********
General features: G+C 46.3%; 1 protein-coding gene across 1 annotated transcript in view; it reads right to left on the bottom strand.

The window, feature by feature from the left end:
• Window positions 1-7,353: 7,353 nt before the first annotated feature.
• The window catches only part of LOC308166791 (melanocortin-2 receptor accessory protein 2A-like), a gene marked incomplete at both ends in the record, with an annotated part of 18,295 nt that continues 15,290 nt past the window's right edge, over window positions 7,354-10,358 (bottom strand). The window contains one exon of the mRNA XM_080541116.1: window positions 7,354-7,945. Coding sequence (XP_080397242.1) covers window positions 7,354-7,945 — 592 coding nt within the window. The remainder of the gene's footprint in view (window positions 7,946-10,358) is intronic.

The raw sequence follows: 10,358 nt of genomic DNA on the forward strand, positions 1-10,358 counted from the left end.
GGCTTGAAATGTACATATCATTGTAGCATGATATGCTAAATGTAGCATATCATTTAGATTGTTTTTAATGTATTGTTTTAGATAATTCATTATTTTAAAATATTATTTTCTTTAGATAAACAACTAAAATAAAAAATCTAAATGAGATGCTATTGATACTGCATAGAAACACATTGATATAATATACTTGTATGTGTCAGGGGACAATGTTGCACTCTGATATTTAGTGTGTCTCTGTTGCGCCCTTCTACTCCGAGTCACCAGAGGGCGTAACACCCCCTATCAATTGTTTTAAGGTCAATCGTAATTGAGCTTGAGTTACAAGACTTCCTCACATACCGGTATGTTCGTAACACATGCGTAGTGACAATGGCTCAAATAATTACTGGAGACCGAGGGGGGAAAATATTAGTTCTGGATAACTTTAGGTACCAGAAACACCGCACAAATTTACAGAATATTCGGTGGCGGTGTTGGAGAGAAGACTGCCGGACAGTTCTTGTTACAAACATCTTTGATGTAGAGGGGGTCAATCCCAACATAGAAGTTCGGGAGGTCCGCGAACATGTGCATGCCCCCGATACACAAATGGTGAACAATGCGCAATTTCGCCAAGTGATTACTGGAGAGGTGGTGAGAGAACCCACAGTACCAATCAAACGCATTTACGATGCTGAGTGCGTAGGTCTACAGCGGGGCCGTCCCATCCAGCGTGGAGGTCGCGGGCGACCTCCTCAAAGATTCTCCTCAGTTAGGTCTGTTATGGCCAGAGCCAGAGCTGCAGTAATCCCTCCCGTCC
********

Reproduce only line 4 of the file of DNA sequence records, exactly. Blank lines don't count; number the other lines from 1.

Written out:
• The window catches only part of LOC308166791 (melanocortin-2 receptor accessory protein 2A-like), a gene marked incomplete at both ends in the record, with an annotated part of 18,295 nt that continues 15,290 nt past the window's right edge, over window positions 7,354-10,358 (bottom strand). The window contains one exon of the mRNA XM_080541116.1: window positions 7,354-7,945. Coding sequence (XP_080397242.1) covers window positions 7,354-7,945 — 592 coding nt within the window. The remainder of the gene's footprint in view (window positions 7,946-10,358) is intronic.